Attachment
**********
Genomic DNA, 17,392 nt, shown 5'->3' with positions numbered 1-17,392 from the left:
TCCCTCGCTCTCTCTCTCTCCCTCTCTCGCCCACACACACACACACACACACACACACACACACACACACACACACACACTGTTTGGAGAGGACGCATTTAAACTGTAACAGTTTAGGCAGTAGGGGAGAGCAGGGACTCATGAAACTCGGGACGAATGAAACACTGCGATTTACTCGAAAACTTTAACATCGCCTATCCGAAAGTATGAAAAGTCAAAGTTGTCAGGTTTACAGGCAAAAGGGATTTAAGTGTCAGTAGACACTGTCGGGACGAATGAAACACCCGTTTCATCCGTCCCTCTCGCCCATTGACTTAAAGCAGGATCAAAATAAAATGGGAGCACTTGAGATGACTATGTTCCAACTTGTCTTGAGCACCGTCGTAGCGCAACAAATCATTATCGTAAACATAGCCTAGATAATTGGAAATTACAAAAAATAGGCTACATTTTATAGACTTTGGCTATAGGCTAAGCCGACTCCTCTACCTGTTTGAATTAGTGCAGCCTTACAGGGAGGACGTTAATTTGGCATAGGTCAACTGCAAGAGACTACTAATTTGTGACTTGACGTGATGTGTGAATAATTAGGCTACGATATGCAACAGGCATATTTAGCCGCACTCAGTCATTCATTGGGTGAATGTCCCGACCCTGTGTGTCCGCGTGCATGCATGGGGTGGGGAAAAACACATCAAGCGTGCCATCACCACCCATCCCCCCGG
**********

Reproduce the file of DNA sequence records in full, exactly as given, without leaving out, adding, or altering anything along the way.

Genomic DNA, 17,392 nt, shown 5'->3' with positions numbered 1-17,392 from the left:
TCCCTCGCTCTCTCTCTCTCCCTCTCTCGCCCACACACACACACACACACACACACACACACACACACACACACACACACTGTTTGGAGAGGACGCATTTAAACTGTAACAGTTTAGGCAGTAGGGGAGAGCAGGGACTCATGAAACTCGGGACGAATGAAACACTGCGATTTACTCGAAAACTTTAACATCGCCTATCCGAAAGTATGAAAAGTCAAAGTTGTCAGGTTTACAGGCAAAAGGGATTTAAGTGTCAGTAGACACTGTCGGGACGAATGAAACACCCGTTTCATCCGTCCCTCTCGCCCATTGACTTAAAGCAGGATCAAAATAAAATGGGAGCACTTGAGATGACTATGTTCCAACTTGTCTTGAGCACCGTCGTAGCGCAACAAATCATTATCGTAAACATAGCCTAGATAATTGGAAATTACAAAAAATAGGCTACATTTTATAGACTTTGGCTATAGGCTAAGCCGACTCCTCTACCTGTTTGAATTAGTGCAGCCTTACAGGGAGGACGTTAATTTGGCATAGGTCAACTGCAAGAGACTACTAATTTGTGACTTGACGTGATGTGTGAATAATTAGGCTACGATATGCAACAGGCATATTTAGCCGCACTCAGTCATTCATTGGGTGAATGTCCCGACCCTGTGTGTCCGCGTGCATGCATGGGGTGGGGAAAAACACATCAAGCGTGCCATCACCACCCATCCCCCCGG